Donald Trump tweeted a link to Breitbart, a far-right website that peddles xenophobia and extremist ideologies, as a terrorist conducted a brutal massacre in New Zealand after releasing a manifesto that celebrated the US president as “a symbol of renewed white identity and common purpose.”
The tragedy, in which two mosques were seemingly the target of a terrorist attack spearheaded by an Australian 28-year-old white male, occurred on Friday in Christchurch, New Zealand — the same day Breitbart featured an interview with Mr Trump on its homepage.
The president responded to the mass shootings the following morning on Twitter in a statement that failed to describe the event as an act of terror, as New Zealand Prime Minister Jacinda Ardern had called it the night before. He also deleted his tweet to the Breitbart website the day after the attack.
“My warmest sympathy and best wishes goes out to the people of New Zealand after the horrible massacre in the Mosques,” Mr Trump wrote. “49 innocent people have so senselessly died, with so many more seriously injured. The U.S. stands by New Zealand for anything we can do.”
He added, “God bless all!”
The Australian man behind the attacks appeared to be a right-wing extremist who described anti-Muslim, anti-immigrant motives in an 87-page manifesto that named the president and right-wing influencer Candace Owens.
He and three other suspects, including two men and one woman, have been taken into custody amid an ongoing investigation.
At least 41 people died after he opened fire in the al Noor mosque, and seven others at the Linwood mosque. The attacker live-streamed the shooting, telling viewers to subscribe to PewDiePie, a popular YouTube star who has faced numerous controversies over anti-Semitic and other hateful content.
The interview Breitbart had published this week featuring Mr Trump included thinly-veiled threats of violence from the president, who he claimed his supporters were “tougher” than his critics on the left and warned things could get “very bad” amid a potential confrontation between the two groups.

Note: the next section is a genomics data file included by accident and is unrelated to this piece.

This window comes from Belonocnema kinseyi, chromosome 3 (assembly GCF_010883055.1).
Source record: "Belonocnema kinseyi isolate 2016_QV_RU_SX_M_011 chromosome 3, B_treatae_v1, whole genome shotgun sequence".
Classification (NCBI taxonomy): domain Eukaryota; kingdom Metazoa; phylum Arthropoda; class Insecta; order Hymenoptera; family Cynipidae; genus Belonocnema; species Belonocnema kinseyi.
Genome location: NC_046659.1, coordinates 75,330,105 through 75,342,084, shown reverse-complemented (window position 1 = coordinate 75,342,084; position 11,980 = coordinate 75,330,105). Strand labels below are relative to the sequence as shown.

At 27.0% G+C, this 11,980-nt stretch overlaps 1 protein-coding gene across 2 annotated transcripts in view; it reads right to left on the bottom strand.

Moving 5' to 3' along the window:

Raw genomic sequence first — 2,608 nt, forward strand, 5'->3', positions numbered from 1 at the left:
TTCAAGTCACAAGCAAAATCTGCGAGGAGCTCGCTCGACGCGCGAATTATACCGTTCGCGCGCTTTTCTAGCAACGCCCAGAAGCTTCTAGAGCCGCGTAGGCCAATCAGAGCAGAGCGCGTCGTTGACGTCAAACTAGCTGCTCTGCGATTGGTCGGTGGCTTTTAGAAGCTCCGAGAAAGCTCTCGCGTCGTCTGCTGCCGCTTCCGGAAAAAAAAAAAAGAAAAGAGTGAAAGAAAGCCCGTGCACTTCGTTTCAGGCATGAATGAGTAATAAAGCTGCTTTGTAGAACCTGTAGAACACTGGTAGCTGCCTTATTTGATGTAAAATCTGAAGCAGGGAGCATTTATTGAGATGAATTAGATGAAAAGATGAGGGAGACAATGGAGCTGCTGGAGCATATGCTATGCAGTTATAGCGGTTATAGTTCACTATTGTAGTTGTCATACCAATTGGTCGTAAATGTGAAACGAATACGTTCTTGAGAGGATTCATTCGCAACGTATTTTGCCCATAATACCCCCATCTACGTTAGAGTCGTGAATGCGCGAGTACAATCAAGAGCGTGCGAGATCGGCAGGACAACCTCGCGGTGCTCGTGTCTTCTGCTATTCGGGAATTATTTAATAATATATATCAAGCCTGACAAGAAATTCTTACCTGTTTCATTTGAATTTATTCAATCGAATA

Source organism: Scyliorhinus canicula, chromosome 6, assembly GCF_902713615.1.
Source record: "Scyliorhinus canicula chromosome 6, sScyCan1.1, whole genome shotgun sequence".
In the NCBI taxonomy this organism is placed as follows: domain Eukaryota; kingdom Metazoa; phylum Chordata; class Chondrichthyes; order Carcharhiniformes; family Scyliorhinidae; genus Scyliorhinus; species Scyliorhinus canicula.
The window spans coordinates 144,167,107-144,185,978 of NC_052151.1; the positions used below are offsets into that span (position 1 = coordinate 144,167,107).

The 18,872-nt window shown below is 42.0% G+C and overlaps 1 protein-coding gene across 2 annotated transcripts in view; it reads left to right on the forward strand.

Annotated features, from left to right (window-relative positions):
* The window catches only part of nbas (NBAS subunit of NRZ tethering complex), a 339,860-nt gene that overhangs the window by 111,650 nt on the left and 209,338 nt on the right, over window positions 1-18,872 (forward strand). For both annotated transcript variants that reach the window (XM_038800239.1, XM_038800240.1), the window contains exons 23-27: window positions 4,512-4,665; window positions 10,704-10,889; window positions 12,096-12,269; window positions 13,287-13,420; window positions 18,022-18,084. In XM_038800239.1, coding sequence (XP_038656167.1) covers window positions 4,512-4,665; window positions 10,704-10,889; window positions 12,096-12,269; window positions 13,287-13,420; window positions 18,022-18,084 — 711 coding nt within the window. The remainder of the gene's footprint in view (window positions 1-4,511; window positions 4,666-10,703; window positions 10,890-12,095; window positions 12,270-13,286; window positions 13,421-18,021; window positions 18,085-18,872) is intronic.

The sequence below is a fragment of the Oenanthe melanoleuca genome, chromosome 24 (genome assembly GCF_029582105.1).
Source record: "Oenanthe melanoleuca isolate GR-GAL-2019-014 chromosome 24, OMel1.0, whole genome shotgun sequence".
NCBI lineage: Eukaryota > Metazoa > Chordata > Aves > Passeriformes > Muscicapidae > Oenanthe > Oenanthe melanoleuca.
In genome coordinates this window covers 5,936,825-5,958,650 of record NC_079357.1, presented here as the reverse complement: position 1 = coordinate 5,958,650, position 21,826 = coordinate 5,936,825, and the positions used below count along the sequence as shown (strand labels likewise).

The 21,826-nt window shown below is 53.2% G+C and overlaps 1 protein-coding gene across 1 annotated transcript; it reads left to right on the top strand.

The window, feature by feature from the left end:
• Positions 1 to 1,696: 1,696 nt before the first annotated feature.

“I can tell you I have the support of the police, the support of the military, the support of the Bikers for Trump – I have the tough people, but they don’t play it tough — until they go to a certain point, and then it would be very bad, very bad,“ he said. “But the left plays it cuter and tougher. Like with all the nonsense that they do in Congress ... with all this invest[igations] — that’s all they want to do is — you know, they do things that are nasty. Republicans never played this.”
Critics of the president have decried both the interview and his response to the tragedy.
Trump could have not responded; responded gracefully; or linked to any other website about the NZ terror attack. He chose Breitbart.
Breitbart has published vile anti-Muslim hatred, mocking Islamophobia, calling Muslims "rapefugees," and vilifying most Muslims as terrorists. pic.twitter.com/yM7VyCt76t
— Brian Klaas (@brianklaas)
“It's pretty easy to not be political and say the following,” Joe Walsh, a conservative radio host and former congressman, wrote on Twitter, adding, “The white supremacist, anti-Muslim hate that attacked two Mosques in New Zealand is evil and must be universally condemned.”
“All hate is bad and must always be condemned,” he added. “We pray for our Muslim brothers & sisters.”
“Trump could have not responded; responded gracefully; or linked to any other website about the NZ terror attack. He chose Breitbart,” Brian Klaas, a political scientist at University College London, wrote. “Breitbart has published vile anti-Muslim hatred, mocking Islamophobia, calling Muslims ‘rapefugees,’ and vilifying most Muslims as terrorists.”